For the First Sunday After Epiphany the Book of Common Prayer’s Gospel reading is St. Luke’s childhood glimpse of Jesus at age 12, usually called “teaching the Doctors in the Temple.” I’ve posted a 12-minute Podcast Homily on the Podcast Homilies page at our Web Site, part of a series of homilies for Epiphany season.
This event has been depicted many times, but my favorites are two stained glass windows, both in the Munich Style. The first of these is at St. Joseph’s Villa Chapel, Richmond, VA, where my former parish, St. John Chrysostom Anglican, worshiped. The window was designed by Franz Mayer of Munich. It shows Jesus at the center of the image with the several “doctors,” meaning the wisest men among the Temple leadership, looking on. St. Mary and St. Joseph are the background figures. The window was installed in 1931 A.D. as part of a set of 46 windows. Teaching the Doctors in the Temple is one of ten Life of Christ windows in the upper wall of the Nave. All the windows in the Chapel are shown in the AIC Bookstore publication, Paintings on Light: the Stained Glass Windows of St. Joseph’s Villa Chapel.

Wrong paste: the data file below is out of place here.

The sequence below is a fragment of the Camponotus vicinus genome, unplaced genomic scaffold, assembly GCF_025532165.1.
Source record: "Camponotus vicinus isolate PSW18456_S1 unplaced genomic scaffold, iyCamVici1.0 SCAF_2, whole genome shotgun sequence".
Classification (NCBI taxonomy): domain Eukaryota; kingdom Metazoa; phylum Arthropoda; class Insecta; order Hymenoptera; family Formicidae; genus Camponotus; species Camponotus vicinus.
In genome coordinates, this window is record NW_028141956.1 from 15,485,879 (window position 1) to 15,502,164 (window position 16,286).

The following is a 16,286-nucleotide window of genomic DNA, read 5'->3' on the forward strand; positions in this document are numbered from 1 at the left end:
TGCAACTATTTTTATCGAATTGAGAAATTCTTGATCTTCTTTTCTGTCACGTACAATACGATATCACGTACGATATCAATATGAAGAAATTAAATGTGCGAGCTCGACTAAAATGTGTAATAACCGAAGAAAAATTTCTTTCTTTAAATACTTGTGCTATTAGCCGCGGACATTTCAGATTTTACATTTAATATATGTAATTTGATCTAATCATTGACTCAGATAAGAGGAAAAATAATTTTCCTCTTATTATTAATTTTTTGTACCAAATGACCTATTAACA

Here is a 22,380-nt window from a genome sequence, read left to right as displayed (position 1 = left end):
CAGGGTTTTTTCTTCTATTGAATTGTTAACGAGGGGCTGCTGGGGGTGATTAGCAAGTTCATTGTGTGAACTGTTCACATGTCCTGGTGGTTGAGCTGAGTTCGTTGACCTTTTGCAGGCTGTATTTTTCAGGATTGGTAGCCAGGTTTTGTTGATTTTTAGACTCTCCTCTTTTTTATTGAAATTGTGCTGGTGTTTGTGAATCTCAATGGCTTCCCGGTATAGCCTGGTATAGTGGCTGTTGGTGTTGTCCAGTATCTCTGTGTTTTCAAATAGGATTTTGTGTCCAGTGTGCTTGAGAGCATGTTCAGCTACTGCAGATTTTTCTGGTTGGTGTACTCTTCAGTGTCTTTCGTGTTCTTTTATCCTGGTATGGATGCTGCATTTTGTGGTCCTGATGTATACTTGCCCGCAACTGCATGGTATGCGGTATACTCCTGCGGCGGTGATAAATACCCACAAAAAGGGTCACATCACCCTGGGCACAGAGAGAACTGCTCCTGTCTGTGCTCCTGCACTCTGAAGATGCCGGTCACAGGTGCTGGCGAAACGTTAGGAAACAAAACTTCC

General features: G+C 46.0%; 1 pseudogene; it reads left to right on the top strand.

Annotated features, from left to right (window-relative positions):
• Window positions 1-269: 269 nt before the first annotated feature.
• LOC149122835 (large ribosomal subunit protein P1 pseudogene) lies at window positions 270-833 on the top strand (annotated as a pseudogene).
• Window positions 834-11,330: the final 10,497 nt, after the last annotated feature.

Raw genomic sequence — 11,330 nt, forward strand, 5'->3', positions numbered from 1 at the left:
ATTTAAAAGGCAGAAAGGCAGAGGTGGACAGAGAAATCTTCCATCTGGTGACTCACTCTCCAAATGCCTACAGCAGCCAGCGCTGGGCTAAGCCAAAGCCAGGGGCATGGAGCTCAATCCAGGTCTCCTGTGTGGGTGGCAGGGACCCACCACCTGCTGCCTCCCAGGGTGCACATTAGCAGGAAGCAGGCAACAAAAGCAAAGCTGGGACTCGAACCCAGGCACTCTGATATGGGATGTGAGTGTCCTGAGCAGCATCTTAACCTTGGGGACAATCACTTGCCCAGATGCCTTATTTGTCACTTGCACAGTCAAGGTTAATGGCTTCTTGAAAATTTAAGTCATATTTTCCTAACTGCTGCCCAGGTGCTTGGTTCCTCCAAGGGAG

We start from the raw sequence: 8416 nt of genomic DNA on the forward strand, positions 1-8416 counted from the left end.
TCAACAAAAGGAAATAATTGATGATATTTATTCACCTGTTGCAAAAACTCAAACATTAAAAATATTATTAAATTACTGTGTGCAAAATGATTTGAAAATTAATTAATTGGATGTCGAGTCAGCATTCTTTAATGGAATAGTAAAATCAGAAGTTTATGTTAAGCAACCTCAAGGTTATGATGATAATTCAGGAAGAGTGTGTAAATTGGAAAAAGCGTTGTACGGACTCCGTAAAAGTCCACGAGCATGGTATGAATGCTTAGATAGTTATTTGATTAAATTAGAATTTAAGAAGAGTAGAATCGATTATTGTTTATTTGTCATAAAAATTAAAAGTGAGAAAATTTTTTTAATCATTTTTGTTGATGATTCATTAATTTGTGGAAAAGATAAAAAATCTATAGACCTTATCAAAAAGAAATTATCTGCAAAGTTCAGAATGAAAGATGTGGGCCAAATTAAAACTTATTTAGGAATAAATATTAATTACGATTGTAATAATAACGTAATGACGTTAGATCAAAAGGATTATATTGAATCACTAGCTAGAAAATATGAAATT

The second window is also in the Munich Style and might have been a Mayer design or one by the associated firm of F. X. Zettler, founded by Mayer’s son-in-law. It is one of a pair of windows depicting scenes in the childhood of Jesus Christ. The other half of the scene is St. Joseph holding the baby Jesus.
This window is at the National Shrine of St. Francis Assisi in San Francisco. A smaller window than the one at St. Joseph’s Villa Chapel, there was room for only one “Doctor.” Note that the face of the column to the left of the 12-Year old Jesus bears an image representing the Commandmants. The location of the scene is indicated by the lighted Menorah and the scroll at Jesus’ feet. The source from which I purchased the picture did not identify the designer or show information about the windows. The twining bands of colored glass and the use of leaves with finely-detailed vine tracery are suggestive of the work of Franz Mayer.